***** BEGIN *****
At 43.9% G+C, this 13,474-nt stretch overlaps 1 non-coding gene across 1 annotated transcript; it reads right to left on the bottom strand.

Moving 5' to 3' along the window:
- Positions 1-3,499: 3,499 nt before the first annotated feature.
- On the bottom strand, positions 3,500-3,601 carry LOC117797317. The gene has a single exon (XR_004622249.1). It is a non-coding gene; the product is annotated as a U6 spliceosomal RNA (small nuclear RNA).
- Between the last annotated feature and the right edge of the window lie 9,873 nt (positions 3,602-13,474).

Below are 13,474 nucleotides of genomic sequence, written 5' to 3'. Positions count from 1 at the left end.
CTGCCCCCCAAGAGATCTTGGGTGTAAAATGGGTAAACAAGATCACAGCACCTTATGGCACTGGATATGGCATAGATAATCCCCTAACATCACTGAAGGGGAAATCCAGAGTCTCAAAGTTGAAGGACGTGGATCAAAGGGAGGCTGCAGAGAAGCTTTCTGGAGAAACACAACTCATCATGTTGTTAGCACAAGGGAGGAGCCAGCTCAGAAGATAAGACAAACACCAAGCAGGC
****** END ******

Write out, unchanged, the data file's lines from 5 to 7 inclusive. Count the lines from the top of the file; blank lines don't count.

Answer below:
- Between the last annotated feature and the right edge of the window lie 9,873 nt (positions 3,602-13,474).

Below are 13,474 nucleotides of genomic sequence, written 5' to 3'. Positions count from 1 at the left end.
CTGCCCCCCAAGAGATCTTGGGTGTAAAATGGGTAAACAAGATCACAGCACCTTATGGCACTGGATATGGCATAGATAATCCCCTAACATCACTGAAGGGGAAATCCAGAGTCTCAAAGTTGAAGGACGTGGATCAAAGGGAGGCTGCAGAGAAGCTTTCTGGAGAAACACAACTCATCATGTTGTTAGCACAAGGGAGGAGCCAGCTCAGAAGATAAGACAAACACCAAGCAGGC